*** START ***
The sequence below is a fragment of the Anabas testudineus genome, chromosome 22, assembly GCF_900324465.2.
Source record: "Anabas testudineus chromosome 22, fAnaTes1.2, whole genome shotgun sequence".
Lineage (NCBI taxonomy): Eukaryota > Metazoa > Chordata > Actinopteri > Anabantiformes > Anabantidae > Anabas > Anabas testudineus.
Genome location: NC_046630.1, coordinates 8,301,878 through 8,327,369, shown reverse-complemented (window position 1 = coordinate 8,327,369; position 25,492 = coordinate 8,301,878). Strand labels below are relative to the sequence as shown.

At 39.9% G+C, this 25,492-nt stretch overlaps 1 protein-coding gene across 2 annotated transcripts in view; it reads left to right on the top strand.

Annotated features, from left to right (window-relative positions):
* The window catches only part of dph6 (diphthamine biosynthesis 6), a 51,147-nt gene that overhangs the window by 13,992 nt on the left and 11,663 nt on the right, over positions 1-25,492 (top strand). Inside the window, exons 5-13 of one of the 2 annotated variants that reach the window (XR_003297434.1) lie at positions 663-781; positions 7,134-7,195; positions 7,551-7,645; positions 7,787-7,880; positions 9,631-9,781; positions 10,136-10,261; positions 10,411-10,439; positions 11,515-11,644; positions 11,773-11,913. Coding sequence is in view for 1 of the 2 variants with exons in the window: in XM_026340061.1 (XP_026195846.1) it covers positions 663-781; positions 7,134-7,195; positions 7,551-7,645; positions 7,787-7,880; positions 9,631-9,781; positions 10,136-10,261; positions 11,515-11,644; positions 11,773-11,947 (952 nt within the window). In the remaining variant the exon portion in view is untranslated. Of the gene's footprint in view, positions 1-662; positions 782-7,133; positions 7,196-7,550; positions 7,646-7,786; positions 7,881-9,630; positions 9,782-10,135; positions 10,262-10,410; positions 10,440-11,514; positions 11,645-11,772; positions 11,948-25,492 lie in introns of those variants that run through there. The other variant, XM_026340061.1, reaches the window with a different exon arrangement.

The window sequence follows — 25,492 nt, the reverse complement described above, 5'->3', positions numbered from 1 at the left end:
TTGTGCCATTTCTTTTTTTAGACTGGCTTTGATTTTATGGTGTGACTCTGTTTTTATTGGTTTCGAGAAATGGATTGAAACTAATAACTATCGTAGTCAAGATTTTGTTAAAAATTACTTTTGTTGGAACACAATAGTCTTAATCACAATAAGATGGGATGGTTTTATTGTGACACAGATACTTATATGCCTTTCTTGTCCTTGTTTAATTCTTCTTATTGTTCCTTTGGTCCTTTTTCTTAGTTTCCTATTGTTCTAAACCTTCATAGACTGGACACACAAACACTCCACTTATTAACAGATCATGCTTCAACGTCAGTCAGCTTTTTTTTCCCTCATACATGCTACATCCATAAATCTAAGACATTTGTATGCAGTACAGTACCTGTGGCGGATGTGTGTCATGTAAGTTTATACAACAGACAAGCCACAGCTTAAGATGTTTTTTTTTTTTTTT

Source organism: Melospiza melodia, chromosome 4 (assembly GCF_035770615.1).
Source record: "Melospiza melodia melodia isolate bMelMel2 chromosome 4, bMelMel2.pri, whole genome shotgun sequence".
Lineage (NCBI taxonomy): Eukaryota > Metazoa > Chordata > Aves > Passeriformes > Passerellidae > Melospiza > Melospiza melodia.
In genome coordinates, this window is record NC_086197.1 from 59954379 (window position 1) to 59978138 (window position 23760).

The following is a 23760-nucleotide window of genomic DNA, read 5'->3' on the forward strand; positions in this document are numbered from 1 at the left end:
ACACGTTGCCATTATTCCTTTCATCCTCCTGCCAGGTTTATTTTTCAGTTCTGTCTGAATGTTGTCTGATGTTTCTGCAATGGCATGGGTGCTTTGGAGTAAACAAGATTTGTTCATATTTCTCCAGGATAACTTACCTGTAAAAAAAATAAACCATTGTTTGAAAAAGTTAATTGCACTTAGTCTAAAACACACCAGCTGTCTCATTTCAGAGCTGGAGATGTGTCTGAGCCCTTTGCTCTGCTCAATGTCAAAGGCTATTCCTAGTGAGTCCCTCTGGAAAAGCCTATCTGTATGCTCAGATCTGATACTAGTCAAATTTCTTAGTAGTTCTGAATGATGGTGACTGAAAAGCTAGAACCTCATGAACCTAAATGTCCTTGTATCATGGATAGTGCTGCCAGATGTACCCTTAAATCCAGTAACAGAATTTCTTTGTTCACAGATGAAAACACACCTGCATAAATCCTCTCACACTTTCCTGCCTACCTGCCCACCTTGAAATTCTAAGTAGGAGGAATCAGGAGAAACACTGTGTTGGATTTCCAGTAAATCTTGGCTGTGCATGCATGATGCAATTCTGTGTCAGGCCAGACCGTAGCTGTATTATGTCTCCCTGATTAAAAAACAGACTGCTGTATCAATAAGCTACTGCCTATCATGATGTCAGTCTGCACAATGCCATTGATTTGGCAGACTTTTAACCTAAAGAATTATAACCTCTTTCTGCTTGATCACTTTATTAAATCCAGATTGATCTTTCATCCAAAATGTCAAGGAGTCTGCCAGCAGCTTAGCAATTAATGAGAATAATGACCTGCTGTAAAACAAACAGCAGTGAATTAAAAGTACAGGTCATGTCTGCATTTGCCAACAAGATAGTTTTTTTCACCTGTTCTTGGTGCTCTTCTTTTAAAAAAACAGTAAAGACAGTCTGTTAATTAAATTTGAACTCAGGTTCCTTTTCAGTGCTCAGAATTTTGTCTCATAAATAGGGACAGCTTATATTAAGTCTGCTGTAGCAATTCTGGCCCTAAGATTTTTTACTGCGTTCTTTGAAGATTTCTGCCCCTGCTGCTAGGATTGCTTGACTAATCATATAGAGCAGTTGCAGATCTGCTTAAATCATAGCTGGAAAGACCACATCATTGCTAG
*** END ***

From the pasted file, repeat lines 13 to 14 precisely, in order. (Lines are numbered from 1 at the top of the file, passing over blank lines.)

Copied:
In genome coordinates, this window is record NC_086197.1 from 59954379 (window position 1) to 59978138 (window position 23760).

The following is a 23760-nucleotide window of genomic DNA, read 5'->3' on the forward strand; positions in this document are numbered from 1 at the left end: